The “green premium” for rents and values of LEED-certified buildings is real, Cushman & Wakefield says in part one of a new study. While part two will delve more deeply into the pricing premium for sustainable properties, part one of the report makes the point that over an eight-year period, LEED-certified buildings performed 21.4% higher in terms of average market sales price per square foot.
As for rents in LEED buildings compared to their non-certified counterparts, “the rent advantage is significant,’ the report states. “Since 2015, rents for LEED certified buildings averaged $4.13 or 11.1% higher rent than non-LEED-certified buildings.”
The study took off from a Preqin report which found that by 2023, 80% of investors globally intend to incorporate ESG (environmental, social and governance) considerations into their strategies. Within the realm of commercial real estate, investors have focused primarily on the “E” in ESG, “mostly due to the existence of straightforward reporting metrics and the applicability of new sustainable technologies,” says Cushman & Wakefield. ‘To illustrate this, in AFIRE’s 2021 survey of cross-border investors, they asked respondents to rank ESG criteria by importance— four of the top five were related to environment.”
Initially, high rents were accompanied by higher vacancies in LEED-certified properties. “However, this pattern may be a thing of the past,” says the report, prepared by Cushman & Wakefield’s Jacob Albers and David Bitner. ‘Since 2018, vacancies have fallen sharply for LEED-certified buildings with the result that LEED vacancy fell below non-LEED immediately preceding the beginning of the pandemic. The outperformance of LEED-certified buildings has only widened since then, displaying resilience as the larger office sector has faced headwinds.”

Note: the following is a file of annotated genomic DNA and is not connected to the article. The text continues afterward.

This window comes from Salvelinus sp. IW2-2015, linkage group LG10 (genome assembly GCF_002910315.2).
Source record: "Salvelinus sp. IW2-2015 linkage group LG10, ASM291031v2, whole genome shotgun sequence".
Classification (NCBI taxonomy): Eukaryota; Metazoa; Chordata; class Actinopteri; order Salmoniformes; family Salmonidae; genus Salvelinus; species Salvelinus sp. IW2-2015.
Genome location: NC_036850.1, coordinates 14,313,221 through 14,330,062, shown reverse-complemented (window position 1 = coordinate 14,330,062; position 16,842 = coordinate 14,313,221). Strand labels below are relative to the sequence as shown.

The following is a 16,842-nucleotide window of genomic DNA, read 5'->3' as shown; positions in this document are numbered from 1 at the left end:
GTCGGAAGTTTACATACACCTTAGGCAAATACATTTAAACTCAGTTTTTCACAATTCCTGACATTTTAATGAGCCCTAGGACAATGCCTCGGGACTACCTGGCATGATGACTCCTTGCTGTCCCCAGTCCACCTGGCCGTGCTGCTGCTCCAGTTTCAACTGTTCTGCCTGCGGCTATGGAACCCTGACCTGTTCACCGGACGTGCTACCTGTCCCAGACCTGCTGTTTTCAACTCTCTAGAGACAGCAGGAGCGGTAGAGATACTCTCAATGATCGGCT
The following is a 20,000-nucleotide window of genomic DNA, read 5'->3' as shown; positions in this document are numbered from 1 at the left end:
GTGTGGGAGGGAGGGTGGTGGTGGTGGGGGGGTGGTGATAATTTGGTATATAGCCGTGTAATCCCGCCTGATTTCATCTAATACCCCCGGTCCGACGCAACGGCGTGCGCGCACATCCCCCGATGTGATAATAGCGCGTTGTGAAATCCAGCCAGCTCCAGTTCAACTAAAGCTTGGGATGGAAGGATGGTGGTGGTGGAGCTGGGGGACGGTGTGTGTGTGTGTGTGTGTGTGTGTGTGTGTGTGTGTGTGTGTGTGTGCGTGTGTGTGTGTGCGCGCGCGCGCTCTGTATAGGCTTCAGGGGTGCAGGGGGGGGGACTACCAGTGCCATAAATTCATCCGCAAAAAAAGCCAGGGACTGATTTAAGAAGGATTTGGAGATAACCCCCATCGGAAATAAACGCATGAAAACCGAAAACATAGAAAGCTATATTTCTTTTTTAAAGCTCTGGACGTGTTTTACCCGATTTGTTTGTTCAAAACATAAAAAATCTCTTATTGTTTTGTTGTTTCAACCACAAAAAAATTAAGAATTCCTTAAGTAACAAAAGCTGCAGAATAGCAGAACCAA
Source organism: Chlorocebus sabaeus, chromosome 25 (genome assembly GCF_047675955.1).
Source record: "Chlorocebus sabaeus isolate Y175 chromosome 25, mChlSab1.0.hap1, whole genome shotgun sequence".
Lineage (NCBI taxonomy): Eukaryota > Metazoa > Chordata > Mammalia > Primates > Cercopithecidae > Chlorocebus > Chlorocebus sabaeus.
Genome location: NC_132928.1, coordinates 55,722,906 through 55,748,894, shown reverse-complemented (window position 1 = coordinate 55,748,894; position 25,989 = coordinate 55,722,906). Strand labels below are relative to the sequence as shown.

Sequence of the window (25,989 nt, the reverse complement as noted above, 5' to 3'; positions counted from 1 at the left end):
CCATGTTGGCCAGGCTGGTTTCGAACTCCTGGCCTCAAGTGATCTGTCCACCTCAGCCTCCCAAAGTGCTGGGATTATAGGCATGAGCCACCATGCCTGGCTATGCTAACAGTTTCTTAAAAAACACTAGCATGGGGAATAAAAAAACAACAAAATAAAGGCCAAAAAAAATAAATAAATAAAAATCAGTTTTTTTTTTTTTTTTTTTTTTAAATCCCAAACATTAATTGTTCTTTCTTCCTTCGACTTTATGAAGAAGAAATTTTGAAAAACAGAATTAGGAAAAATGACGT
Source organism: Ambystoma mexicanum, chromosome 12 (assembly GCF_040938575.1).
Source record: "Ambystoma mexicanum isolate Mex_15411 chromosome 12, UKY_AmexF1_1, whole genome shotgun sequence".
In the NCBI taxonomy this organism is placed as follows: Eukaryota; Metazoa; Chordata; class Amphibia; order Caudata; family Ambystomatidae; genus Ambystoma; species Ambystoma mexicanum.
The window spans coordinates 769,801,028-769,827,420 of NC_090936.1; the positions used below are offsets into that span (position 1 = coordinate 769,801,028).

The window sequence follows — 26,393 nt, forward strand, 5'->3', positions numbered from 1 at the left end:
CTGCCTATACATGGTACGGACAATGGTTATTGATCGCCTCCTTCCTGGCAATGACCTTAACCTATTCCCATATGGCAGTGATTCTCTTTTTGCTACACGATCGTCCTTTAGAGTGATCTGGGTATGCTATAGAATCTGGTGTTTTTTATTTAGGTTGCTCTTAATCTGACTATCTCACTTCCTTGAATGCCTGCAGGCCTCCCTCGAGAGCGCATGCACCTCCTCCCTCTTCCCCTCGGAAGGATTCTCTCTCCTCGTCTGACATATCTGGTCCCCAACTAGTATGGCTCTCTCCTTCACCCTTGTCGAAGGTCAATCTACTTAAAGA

Most recently, the pandemic has accelerated tenant demand for ESG assets. Since the first quarter of 2020, non-LEED occupancy in the U.S. has fallen from 90% to 88%; yet the occupancy rate for LEED-certified assets has increased from 90% to 92% over the same period.
The report says there’s still time to capitalize on the advantages often enjoyed by early movers. At present, the U.S. has approximately 301 million square feet of LEED-certified Class A urban office space across 1,216 buildings.
“This represents just under a third of all Class A urban space,” the report says. “The proportion is set to grow as LEED-certified buildings have accounted for 46% of deliveries in the past 10 years. In sum, investors who choose to make sustainability a key focus of their institutional office strategy face a market with significant and growing investment opportunities, though not so much that the LEED or sustainability premium is likely to be commoditized soon. The substantial number of non-LEED assets still in the market also suggest that there is an opportunity for investors to convert and upgrade existing stock to build out a more sustainable portfolio.”
Pictured: Indeed Tower in Austin, recently acquired by Kilroy Realty for $580 million. The newly developed office property is seeking LEED Platinum certification.
Paul Bubny serves as Senior Content Director for Connect Commercial Real Estate, a role to which he brings 13-plus years’ experience covering the commercial real estate industry and 30-plus years in business-to-business journalism. In this capacity, he oversees daily operations while also reporting on both local/regional markets and national trends, covering individual transactions across all property types, as well as delving into broader subject matter. He produces 15-20 daily news stories per day and works with the Connect team and clients to develop longer-form content, ranging from Q&As to thought-leadership pieces.
Prior to joining Connect, Paul was Managing Editor for both Real Estate Forum and GlobeSt.com at American Lawyer Media, where he oversaw operations at both publications while also producing daily news and feature-length articles. His tenure in B2B publishing stretches back into the print era, and he has served as Editor in Chief on four national trade publications.
Since 1999, Paul has volunteered as the newsletter editor of passenger rail advocacy groups (one national, one local).